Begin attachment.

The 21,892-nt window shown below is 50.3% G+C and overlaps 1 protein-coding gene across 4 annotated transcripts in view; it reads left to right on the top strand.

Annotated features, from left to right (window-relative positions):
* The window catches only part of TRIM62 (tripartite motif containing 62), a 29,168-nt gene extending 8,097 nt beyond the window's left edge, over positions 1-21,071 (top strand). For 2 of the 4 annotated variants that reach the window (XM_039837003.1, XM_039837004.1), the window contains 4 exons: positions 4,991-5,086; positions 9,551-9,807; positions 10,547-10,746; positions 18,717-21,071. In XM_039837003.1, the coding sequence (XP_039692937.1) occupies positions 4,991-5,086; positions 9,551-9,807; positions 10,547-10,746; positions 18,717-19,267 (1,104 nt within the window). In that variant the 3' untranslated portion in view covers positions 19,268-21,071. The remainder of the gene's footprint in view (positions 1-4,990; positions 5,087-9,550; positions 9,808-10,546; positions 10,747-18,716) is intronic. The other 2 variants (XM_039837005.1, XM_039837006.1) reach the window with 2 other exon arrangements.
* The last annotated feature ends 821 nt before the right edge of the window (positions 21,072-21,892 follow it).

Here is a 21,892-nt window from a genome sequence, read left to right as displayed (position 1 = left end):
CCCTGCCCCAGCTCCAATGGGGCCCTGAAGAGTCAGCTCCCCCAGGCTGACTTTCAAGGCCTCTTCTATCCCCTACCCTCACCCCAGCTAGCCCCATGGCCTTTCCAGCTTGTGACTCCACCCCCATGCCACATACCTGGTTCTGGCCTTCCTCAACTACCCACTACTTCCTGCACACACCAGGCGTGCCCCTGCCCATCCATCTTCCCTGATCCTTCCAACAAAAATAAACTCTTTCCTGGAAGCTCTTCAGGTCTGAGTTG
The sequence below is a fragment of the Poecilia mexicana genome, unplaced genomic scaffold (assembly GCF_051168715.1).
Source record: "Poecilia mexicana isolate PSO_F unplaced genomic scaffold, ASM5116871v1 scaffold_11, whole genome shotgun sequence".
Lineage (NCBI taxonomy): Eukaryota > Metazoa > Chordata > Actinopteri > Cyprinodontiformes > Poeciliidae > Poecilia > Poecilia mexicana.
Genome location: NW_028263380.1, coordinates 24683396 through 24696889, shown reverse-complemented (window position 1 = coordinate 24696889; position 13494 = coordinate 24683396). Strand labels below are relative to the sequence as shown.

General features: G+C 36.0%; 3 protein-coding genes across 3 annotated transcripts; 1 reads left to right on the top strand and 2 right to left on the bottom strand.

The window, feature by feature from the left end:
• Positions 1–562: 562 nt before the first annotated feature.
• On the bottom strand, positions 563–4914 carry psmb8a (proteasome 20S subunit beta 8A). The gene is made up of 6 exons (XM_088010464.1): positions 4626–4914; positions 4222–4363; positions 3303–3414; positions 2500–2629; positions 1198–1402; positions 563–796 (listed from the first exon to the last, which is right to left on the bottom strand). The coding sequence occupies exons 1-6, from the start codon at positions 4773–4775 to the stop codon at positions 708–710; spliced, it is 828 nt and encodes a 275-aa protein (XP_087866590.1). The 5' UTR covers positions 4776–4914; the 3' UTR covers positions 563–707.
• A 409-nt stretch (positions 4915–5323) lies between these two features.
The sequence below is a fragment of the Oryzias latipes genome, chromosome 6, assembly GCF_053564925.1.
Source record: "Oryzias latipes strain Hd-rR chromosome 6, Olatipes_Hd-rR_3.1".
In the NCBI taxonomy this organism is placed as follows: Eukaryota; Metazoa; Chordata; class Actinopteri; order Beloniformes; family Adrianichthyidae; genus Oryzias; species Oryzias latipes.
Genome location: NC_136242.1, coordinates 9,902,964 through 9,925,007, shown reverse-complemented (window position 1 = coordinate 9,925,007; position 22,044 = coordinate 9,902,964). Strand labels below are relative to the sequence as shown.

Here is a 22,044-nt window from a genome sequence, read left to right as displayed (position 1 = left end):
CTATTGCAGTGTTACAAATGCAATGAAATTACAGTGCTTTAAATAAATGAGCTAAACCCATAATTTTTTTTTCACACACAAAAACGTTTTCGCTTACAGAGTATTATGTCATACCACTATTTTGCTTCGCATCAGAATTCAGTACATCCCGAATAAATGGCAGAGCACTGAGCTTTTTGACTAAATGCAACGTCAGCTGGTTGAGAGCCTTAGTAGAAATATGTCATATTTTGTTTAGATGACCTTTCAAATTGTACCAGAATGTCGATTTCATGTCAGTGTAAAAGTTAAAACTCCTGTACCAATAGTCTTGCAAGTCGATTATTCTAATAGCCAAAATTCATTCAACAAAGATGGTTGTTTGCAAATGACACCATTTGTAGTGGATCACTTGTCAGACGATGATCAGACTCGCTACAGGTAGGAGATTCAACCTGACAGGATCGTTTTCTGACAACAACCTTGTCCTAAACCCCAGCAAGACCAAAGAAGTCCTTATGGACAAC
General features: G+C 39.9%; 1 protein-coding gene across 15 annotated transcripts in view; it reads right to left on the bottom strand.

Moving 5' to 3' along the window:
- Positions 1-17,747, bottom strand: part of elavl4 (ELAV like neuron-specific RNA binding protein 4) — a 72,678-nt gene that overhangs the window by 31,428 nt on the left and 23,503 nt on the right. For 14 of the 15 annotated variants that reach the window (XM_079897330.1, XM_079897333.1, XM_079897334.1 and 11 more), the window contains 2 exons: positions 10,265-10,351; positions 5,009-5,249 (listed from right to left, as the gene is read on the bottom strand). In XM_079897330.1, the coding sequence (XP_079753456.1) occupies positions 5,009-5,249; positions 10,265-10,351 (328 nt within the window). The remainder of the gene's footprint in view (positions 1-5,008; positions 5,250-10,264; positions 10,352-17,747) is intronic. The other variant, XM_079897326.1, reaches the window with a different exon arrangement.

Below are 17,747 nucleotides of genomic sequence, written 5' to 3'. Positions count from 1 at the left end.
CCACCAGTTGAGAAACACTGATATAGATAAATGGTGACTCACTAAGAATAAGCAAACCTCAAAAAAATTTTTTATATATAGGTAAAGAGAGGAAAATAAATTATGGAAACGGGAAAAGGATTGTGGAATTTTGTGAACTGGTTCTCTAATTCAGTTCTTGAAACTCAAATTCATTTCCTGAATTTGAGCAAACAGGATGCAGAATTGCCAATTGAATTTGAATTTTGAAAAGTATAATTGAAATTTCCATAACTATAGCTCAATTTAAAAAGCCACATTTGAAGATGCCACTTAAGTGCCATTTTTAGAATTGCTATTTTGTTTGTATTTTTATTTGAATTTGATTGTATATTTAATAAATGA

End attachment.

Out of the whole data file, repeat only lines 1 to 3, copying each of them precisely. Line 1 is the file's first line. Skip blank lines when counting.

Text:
The 21,892-nt window shown below is 50.3% G+C and overlaps 1 protein-coding gene across 4 annotated transcripts in view; it reads left to right on the top strand.

Annotated features, from left to right (window-relative positions):
* The window catches only part of TRIM62 (tripartite motif containing 62), a 29,168-nt gene extending 8,097 nt beyond the window's left edge, over positions 1-21,071 (top strand). For 2 of the 4 annotated variants that reach the window (XM_039837003.1, XM_039837004.1), the window contains 4 exons: positions 4,991-5,086; positions 9,551-9,807; positions 10,547-10,746; positions 18,717-21,071. In XM_039837003.1, the coding sequence (XP_039692937.1) occupies positions 4,991-5,086; positions 9,551-9,807; positions 10,547-10,746; positions 18,717-19,267 (1,104 nt within the window). In that variant the 3' untranslated portion in view covers positions 19,268-21,071. The remainder of the gene's footprint in view (positions 1-4,990; positions 5,087-9,550; positions 9,808-10,546; positions 10,747-18,716) is intronic. The other 2 variants (XM_039837005.1, XM_039837006.1) reach the window with 2 other exon arrangements.